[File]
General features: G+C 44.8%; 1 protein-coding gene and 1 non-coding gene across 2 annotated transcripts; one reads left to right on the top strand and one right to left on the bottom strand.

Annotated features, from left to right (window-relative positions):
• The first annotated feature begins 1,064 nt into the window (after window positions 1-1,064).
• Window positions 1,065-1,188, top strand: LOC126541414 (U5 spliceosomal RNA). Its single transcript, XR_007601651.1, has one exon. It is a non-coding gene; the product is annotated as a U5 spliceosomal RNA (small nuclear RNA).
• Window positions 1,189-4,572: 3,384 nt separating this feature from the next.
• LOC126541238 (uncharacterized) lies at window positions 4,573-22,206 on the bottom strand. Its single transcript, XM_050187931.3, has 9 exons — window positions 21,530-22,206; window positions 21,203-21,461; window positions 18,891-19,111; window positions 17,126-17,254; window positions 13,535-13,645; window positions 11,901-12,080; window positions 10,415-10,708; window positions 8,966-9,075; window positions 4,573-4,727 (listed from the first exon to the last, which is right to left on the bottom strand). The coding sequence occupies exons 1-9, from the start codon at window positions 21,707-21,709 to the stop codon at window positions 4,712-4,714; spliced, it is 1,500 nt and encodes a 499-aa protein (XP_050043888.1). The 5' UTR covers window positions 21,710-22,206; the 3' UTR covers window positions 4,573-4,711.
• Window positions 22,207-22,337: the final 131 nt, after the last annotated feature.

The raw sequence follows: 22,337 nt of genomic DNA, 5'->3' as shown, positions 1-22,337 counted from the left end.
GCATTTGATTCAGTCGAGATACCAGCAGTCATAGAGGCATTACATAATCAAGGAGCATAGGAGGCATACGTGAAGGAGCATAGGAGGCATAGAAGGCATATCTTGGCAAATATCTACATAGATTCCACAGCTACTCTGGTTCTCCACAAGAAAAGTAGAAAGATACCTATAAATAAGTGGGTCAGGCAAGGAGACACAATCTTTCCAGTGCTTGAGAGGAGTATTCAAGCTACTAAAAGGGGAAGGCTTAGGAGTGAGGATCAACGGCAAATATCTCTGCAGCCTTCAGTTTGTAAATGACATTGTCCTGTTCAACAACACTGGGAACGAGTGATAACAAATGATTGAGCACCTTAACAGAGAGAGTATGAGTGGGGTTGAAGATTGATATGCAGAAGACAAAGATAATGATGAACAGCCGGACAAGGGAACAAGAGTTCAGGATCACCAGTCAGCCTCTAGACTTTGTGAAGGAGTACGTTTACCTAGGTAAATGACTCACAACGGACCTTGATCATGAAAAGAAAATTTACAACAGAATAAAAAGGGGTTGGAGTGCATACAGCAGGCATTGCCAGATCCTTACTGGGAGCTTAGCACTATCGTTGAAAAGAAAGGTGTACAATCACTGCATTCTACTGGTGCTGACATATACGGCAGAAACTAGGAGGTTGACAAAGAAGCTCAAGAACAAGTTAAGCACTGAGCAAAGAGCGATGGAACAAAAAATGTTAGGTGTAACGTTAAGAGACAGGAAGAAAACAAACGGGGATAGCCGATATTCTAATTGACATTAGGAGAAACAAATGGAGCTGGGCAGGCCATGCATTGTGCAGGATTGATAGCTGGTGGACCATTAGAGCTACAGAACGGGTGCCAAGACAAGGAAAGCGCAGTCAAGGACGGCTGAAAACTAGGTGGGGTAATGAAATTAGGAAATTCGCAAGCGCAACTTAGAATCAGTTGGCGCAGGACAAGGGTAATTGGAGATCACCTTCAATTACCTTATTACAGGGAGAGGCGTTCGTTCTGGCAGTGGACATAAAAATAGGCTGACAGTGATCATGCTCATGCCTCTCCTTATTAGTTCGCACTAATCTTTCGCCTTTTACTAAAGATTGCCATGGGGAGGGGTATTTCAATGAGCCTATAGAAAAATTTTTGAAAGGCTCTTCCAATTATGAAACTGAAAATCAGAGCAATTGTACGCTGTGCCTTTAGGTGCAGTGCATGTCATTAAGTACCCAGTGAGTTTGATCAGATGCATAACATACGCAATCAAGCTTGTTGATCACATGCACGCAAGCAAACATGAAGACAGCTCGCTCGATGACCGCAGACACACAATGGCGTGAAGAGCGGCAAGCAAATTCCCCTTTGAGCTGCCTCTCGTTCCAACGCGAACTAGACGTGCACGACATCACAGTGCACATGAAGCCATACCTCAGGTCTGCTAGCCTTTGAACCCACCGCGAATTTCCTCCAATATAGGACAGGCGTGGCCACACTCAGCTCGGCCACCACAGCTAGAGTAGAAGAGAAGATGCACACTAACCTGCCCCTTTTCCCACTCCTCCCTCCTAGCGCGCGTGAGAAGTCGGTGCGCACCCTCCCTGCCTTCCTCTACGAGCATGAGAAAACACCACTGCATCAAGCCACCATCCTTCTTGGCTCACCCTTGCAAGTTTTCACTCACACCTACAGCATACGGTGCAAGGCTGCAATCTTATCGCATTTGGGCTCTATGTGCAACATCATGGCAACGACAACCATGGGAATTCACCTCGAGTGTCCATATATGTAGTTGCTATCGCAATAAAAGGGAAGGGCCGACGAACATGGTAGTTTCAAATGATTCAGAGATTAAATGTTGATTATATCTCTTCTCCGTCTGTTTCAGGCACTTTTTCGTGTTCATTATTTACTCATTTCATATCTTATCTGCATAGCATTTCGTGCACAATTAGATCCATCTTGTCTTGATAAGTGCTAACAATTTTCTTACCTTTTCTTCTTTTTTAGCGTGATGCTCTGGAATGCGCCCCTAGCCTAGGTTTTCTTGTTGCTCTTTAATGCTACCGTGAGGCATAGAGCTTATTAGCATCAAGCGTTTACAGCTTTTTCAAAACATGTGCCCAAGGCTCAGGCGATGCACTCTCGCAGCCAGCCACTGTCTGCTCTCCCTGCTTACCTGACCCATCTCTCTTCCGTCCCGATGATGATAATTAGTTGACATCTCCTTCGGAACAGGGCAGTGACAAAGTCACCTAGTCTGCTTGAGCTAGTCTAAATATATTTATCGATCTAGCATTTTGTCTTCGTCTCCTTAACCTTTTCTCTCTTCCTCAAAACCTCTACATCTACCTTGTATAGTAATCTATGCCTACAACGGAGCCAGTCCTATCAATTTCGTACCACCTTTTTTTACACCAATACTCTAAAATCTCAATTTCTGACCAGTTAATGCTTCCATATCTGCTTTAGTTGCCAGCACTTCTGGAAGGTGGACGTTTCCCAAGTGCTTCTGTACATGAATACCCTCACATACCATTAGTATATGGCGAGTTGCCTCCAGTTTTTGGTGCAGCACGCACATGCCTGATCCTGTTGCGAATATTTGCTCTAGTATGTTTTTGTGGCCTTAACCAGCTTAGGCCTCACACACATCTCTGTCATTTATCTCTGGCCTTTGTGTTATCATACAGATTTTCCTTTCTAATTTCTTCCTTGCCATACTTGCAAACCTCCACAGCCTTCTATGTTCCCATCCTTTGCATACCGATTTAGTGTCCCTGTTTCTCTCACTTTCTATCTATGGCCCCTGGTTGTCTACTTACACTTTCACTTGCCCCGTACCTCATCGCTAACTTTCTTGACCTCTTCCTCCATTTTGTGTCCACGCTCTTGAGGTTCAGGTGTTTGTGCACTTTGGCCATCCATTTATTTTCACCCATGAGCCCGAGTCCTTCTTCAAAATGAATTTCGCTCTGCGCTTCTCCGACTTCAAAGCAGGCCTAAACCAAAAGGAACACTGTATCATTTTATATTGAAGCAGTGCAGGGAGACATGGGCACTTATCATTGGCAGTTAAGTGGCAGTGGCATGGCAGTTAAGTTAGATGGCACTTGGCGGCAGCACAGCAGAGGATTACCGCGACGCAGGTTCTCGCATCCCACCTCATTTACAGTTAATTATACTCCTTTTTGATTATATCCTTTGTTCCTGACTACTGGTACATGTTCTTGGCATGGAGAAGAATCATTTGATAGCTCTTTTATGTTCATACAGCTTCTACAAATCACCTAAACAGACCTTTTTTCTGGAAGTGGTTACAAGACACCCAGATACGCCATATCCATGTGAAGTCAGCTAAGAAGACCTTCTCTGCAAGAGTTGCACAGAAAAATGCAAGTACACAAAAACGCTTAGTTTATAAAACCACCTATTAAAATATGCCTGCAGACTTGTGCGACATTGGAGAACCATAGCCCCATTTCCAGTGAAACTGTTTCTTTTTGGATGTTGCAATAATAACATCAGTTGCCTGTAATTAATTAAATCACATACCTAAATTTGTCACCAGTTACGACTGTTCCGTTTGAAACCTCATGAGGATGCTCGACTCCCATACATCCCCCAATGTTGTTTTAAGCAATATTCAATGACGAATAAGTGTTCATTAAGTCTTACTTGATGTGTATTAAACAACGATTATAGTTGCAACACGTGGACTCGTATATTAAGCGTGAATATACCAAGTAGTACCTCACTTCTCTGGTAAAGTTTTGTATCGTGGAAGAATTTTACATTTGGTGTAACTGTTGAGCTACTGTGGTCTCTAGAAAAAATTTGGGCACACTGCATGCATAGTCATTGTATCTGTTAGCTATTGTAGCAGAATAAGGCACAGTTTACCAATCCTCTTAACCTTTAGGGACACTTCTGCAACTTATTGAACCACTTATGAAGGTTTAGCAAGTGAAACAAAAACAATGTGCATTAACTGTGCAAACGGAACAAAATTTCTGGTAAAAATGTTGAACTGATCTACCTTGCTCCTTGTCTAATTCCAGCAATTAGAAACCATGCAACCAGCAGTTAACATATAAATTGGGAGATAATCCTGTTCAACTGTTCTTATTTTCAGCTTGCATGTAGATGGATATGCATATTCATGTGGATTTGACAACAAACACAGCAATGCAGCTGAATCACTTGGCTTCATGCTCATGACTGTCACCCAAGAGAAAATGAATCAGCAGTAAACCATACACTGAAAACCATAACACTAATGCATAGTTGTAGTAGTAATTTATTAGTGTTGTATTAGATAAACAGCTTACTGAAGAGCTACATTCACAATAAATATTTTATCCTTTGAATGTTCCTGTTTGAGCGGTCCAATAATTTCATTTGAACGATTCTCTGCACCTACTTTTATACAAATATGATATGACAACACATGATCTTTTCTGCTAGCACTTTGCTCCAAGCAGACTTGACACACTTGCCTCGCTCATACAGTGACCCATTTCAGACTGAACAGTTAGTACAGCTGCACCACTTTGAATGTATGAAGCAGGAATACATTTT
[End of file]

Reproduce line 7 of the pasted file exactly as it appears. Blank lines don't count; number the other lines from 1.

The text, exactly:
• Window positions 22,207-22,337: the final 131 nt, after the last annotated feature.